A hermit in the mountains

Wu Li was a student of the Tao. He lived in the Zhongan mountains in central China. 35 years of age, Wu Li lived alone in his hurt. He awoke with the call of the birds who began their song before the first rays of the sun reached the hills. Wu Li would go out and absorb the song of the birds. The misty landscape would gradually become visible as the rays of the majestic sun lit up the hills. The hills were green. Far away, rocky, barren hills could also be seen, where no vegetation grew, for it was too high there and the air was too thin. Like other hermits, Wu Li lived in the lower hills of the Zhongan. The higher mountains, freezing cold and unhospitable, were meant to be witnessed rather than grasped – a sign of the eternal Tao that was available in everyday life, at every moment and yet, distinct from it.

Wu Li was a painter. He would sell his paintings in the town which was a two hour walk away from the hills. On his way back he would pick up things he needed for his hut. A little food and a few clothes were all he needed.

Every painting he drew was an expression of Wu Li’s heart. When he withdrew attention from the outer world, his heart came alive, as if burning in a golden fire whose sparks gave warmth to his entire being. On the outside, Wu Li was an ordinary man who lived like anyone else, but alone. He slept, awoke, cleaned, cooked, worked, walked out in the hills, and at night, went to sleep again. On the inside, Wu Li has a fire burning inside him – a fire that gave the warmth of meaning to his life, but also a fire that burnt away all that was unnecessary.

Today, Wu Li was drawing a portrait of Master Chuang Tzu. Chuang Tzu had lived when Wu Li was a small child. Gentle in his demeanour, almost as if floating in the air, Chuang Tzu had been a picture of compassion and quietude. But most of all, he was a man of wonder. One day, Chuang Tzu had told Wu Li, who was only 8 years old then, that he had dreamed that he was a yellow butterfly. The butterfly flew from one flower to another, drinking in the nectar. When Chuang Tzu had awakened, he wondered if he was Chuang Tzu who had dreamed that he is a yellow butterfuly, or if he was a yellow butterfly who was now dreaming that he is Chuang Tzu.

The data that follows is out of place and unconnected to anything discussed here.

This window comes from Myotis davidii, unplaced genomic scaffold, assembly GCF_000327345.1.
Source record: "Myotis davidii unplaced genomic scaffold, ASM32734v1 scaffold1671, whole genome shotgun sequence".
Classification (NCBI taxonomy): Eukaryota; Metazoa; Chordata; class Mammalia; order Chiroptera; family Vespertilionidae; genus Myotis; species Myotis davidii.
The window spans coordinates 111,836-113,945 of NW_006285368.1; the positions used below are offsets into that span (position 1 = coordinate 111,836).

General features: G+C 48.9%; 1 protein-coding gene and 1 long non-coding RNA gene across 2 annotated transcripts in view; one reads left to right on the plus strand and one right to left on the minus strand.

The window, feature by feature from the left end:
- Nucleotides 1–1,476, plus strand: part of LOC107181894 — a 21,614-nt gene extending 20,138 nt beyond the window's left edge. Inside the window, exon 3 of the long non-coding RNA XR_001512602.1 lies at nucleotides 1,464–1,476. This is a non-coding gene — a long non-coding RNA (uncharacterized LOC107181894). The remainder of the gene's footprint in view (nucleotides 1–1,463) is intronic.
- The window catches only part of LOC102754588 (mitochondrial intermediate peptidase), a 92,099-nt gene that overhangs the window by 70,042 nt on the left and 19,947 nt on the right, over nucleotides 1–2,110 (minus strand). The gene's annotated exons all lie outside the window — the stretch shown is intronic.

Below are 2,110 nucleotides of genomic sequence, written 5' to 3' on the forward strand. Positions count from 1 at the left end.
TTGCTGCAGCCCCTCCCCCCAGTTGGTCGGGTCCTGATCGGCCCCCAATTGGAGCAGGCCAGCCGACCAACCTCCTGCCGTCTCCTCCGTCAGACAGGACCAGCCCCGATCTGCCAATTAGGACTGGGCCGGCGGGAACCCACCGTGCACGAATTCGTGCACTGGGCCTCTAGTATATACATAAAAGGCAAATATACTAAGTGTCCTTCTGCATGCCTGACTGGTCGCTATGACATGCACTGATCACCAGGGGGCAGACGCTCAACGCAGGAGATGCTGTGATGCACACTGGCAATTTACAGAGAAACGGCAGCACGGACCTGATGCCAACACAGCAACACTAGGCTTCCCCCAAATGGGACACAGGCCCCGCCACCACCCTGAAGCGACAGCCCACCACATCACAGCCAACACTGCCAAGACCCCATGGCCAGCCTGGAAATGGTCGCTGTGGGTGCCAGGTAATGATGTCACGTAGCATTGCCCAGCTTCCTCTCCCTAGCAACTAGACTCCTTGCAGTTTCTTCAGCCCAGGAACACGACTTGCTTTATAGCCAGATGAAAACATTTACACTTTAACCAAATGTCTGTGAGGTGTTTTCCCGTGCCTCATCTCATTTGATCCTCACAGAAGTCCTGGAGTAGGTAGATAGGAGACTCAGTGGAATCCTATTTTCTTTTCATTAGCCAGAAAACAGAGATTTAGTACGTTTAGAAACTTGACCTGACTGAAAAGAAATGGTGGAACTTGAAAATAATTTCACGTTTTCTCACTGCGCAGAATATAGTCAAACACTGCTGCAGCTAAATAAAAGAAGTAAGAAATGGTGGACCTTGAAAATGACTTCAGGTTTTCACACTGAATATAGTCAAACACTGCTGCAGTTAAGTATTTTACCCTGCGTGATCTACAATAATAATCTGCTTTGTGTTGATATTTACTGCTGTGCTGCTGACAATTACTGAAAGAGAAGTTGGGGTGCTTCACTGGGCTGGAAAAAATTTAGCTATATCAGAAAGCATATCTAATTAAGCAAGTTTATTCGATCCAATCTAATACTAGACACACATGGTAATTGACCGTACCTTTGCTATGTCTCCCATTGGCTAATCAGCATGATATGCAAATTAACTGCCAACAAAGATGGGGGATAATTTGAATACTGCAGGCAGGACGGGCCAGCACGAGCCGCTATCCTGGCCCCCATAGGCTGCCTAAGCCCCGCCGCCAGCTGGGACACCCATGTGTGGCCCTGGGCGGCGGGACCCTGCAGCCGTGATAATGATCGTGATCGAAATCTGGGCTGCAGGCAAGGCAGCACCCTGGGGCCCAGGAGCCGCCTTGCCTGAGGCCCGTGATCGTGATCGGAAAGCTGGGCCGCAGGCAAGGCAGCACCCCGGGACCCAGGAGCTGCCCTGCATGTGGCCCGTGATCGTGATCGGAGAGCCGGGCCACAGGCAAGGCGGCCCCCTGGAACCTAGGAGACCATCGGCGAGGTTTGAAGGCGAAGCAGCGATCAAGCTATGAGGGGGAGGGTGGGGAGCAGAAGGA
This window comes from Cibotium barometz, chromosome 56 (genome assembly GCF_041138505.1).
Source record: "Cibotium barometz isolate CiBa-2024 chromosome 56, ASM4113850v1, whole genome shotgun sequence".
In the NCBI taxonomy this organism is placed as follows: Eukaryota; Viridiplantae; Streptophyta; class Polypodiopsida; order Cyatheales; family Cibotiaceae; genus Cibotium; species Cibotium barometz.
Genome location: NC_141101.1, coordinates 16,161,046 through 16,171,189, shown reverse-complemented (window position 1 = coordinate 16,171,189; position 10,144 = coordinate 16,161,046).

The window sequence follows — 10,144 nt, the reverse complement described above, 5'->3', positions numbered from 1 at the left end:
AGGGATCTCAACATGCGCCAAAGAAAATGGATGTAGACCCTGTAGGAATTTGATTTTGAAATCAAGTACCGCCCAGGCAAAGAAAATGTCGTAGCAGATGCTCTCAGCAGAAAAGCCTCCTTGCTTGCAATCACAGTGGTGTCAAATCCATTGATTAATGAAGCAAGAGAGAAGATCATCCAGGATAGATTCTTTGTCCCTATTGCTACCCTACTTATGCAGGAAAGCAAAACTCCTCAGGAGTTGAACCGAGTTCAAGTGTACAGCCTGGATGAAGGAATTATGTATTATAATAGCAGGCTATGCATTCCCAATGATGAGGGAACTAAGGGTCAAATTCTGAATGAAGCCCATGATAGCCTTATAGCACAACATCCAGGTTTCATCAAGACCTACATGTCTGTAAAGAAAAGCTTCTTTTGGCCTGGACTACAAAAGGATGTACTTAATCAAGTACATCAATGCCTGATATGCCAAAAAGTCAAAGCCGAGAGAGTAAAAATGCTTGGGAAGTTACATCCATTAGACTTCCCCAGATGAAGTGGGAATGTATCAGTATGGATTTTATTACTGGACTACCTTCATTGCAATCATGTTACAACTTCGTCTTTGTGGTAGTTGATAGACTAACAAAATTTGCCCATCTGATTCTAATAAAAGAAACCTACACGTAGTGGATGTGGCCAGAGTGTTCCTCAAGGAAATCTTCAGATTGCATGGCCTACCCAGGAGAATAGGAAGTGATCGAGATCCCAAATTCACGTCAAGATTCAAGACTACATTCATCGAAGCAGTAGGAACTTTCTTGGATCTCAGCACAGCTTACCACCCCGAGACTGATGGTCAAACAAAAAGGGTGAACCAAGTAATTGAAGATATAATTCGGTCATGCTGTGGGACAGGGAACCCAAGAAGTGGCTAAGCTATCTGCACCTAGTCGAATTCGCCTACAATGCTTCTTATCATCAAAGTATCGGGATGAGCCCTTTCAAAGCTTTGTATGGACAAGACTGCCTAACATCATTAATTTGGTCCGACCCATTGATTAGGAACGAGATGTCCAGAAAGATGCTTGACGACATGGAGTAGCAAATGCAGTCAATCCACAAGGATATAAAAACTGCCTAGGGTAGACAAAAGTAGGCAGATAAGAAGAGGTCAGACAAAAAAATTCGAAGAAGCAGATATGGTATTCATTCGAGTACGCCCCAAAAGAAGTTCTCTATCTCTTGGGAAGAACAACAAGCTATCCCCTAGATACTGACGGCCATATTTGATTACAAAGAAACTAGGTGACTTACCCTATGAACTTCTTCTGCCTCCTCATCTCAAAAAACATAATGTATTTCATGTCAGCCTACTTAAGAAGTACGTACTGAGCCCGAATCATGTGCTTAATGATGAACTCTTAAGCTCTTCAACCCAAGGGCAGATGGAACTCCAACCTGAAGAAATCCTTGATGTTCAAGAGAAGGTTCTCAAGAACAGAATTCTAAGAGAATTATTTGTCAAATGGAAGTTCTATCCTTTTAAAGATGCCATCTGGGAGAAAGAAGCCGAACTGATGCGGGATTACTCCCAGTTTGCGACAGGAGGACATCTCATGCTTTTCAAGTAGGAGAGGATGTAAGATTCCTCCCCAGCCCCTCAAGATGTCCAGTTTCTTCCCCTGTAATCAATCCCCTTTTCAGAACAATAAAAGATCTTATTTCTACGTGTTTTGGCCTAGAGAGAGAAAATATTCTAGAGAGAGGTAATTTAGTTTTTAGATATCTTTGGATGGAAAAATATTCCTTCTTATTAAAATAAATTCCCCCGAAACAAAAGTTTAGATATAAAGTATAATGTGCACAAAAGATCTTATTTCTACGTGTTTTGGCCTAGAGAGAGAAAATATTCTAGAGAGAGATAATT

The dream-like quality of life was never lost on the master. Through sharing his experience of the dream, the master – or the butterfly – had shared something essential about life with Wu Li, something that had always remained with him. Like a man aware that he is in a dream, Wu Li lived with a great sense of wonder about the splendours and the terrors of this world of dream, and also without taking anything in this world too seriously. A sense of lightness and wonder marked the little smile on his face which complemented the peace of his demeanour.

Today, Wu Li drew a portrait of the master. He saw the misty morning through his window, remembering the master’s ways. The master walked as if he was part of nature, slowly gliding with the air, moving effortlessly like the plants in the wind, yet with a dignity and nobility that were his marked features. Wu Li’s painting captured some of that lightness and ease.

He walked out and looked at the sun, now long risen up from the horizon. A new day had begun. Like everyday, the sun was rising as if for the first time ever and the darkness was perishing as if for the first time ever. And like everyday, Wu Li was living another day in his life, but new and fresh, as if he was witnessing life for the first time ever.



~ by tdcatss on October 27, 2016.

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